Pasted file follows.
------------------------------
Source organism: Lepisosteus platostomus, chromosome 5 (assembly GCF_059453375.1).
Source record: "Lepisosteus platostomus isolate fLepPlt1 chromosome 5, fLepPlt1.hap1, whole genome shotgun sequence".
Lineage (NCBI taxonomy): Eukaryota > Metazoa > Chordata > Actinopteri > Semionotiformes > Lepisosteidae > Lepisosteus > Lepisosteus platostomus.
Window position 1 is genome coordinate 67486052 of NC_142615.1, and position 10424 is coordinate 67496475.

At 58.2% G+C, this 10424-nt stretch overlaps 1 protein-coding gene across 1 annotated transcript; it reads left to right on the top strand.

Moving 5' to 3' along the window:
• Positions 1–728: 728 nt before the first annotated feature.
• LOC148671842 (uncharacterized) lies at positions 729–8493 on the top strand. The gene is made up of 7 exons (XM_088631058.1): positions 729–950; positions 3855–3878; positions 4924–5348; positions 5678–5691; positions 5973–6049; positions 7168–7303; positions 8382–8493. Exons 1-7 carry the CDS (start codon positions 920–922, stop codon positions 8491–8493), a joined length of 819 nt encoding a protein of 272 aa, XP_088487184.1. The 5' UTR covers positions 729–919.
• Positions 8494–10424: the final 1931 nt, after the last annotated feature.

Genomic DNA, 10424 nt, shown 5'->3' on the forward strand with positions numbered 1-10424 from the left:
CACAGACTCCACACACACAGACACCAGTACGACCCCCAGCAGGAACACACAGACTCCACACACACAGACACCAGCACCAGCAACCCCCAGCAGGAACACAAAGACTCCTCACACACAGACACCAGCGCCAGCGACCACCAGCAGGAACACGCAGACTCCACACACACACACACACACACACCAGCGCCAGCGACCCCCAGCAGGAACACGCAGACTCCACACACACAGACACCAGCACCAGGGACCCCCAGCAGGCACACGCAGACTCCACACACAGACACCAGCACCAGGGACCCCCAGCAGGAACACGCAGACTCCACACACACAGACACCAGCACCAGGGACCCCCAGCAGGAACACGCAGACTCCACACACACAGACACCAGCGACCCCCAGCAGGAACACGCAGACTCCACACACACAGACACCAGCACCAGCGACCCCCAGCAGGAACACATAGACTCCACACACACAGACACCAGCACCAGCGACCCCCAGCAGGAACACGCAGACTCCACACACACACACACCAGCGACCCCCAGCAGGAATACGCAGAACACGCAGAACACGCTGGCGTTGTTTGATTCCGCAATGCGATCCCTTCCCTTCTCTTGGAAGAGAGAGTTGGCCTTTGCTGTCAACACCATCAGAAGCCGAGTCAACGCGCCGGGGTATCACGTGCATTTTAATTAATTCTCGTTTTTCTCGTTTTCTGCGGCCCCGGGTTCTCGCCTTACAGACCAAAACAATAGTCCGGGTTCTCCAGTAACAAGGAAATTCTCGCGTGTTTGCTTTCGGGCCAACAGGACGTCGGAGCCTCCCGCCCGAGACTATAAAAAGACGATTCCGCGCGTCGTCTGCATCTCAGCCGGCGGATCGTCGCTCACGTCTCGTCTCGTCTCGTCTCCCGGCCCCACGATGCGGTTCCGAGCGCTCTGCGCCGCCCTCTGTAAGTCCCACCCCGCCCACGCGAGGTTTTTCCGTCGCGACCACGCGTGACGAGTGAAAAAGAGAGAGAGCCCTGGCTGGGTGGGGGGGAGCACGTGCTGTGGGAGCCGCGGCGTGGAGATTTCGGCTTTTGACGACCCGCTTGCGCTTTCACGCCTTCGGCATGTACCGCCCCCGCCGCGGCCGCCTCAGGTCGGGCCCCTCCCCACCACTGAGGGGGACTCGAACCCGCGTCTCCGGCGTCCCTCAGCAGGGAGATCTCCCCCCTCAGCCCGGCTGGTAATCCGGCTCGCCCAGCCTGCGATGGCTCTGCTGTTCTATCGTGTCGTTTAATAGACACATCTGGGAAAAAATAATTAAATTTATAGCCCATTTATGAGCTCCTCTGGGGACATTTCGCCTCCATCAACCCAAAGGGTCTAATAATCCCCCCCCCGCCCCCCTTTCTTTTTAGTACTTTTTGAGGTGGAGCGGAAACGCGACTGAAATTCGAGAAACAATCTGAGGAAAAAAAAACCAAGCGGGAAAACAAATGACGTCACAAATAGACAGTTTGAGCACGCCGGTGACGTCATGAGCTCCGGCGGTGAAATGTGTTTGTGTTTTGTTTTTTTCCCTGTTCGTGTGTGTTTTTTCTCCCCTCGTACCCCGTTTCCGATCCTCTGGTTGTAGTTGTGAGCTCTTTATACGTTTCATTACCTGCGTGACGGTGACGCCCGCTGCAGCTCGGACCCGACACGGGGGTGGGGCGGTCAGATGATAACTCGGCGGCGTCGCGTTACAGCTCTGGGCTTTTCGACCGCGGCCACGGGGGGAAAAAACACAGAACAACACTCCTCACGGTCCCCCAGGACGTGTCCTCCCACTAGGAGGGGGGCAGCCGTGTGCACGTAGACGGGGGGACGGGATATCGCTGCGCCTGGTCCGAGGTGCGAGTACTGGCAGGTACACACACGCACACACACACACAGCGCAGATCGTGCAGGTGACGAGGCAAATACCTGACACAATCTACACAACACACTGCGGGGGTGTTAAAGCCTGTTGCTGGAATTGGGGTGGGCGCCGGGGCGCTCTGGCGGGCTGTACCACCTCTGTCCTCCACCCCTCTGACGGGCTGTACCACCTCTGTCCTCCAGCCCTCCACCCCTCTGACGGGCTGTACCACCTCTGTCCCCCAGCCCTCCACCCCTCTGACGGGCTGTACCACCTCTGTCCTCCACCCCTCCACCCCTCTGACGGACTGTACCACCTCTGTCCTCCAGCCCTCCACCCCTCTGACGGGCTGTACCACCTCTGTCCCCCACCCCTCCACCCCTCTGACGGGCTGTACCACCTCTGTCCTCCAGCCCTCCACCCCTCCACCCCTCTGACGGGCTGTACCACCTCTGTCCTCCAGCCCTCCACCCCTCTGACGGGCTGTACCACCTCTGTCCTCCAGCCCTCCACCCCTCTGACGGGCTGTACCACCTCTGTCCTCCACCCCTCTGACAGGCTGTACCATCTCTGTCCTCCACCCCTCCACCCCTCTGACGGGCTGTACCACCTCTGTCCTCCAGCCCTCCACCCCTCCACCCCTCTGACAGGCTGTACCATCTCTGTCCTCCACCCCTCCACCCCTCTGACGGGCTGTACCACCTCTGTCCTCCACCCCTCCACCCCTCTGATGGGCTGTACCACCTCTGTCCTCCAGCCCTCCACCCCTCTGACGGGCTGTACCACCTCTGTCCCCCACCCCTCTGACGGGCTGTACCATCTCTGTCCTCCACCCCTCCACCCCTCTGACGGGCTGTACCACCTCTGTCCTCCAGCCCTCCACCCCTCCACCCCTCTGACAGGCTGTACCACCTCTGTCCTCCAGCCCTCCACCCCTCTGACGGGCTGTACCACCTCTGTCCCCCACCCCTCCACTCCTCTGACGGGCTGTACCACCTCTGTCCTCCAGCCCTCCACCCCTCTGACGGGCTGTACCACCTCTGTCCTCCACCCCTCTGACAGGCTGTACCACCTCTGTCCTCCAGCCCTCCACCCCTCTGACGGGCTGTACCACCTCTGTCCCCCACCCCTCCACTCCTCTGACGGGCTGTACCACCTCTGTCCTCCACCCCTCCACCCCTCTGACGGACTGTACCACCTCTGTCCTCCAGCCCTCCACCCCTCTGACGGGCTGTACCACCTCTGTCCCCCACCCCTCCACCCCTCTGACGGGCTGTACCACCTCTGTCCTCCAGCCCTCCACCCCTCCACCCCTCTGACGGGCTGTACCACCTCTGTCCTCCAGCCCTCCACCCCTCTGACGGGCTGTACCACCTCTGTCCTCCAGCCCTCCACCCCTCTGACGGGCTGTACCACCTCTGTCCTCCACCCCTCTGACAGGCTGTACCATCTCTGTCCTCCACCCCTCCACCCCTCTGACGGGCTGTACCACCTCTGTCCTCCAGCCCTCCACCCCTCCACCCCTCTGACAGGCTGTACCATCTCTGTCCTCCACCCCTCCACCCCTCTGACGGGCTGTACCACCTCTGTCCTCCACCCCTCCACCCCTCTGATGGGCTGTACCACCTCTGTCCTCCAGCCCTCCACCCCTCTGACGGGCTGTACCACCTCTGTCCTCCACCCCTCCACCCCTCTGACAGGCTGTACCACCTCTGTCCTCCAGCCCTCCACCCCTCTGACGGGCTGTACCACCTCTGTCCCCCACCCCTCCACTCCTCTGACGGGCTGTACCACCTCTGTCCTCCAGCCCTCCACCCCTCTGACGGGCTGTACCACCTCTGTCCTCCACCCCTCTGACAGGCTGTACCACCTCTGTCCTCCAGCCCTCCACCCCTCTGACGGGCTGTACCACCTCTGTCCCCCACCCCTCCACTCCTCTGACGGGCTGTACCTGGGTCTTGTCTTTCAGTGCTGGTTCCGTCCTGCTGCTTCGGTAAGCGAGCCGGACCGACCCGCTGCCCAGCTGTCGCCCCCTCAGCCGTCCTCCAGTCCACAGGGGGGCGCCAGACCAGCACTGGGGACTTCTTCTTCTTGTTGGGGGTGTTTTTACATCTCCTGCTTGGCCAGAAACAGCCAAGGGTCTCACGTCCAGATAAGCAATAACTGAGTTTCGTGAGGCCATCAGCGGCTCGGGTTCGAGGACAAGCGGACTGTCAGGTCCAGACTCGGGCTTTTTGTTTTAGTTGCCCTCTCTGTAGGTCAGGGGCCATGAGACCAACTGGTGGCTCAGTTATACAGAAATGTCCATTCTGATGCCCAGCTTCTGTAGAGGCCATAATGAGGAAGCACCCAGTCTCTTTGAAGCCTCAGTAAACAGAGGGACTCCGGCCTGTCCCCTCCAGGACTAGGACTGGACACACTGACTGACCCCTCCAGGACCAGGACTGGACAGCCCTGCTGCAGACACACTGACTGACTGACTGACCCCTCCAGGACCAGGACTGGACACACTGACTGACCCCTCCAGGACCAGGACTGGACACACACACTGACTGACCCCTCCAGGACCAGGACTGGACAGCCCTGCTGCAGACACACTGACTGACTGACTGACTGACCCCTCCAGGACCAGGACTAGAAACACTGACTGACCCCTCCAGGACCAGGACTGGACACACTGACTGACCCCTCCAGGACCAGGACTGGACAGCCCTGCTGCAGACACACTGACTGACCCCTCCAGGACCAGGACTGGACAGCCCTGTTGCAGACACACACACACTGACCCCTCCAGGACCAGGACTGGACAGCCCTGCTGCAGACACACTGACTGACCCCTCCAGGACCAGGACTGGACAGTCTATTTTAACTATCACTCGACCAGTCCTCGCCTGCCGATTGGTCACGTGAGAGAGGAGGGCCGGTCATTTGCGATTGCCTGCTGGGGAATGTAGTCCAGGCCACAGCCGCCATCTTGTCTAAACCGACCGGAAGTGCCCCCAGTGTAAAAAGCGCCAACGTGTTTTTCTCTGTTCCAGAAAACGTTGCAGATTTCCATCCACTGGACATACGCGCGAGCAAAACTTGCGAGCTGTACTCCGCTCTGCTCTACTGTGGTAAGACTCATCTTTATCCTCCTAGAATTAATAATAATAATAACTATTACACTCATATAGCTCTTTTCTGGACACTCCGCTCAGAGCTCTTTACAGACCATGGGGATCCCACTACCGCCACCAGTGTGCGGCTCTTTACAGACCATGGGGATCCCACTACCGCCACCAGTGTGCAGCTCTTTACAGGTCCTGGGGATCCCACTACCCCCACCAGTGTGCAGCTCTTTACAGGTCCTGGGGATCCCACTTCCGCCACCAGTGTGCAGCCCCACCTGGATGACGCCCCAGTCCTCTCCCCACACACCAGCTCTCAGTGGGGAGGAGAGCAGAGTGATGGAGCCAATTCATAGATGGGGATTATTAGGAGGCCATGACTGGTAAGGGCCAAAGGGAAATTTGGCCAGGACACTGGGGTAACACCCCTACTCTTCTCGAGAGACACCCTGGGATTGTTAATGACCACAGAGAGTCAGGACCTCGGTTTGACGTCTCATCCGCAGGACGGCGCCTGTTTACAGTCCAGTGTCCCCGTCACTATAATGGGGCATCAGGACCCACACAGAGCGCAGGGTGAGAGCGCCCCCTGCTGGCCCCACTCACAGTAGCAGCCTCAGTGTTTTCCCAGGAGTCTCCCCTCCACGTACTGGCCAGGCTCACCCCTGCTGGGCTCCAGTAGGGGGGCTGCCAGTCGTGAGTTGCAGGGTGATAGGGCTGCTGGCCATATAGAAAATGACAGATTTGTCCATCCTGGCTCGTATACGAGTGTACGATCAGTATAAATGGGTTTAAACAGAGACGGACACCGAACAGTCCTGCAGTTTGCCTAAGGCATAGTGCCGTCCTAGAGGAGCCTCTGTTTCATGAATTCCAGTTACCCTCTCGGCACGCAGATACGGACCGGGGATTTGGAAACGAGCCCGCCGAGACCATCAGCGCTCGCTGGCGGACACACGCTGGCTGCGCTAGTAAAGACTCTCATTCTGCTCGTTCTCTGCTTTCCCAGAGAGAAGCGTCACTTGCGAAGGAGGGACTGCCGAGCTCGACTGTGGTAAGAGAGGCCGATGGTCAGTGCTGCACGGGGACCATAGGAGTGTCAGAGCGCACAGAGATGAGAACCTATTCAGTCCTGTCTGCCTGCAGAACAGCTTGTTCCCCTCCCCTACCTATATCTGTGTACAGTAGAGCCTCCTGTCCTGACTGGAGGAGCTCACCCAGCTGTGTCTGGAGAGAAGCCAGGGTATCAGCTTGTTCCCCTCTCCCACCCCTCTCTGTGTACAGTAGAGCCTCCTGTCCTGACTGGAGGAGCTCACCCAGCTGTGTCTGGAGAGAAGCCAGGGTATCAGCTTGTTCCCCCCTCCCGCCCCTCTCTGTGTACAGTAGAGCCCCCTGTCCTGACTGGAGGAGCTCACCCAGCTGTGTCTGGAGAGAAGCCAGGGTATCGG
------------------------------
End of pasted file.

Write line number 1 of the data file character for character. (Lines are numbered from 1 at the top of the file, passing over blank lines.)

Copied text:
Source organism: Lepisosteus platostomus, chromosome 5 (assembly GCF_059453375.1).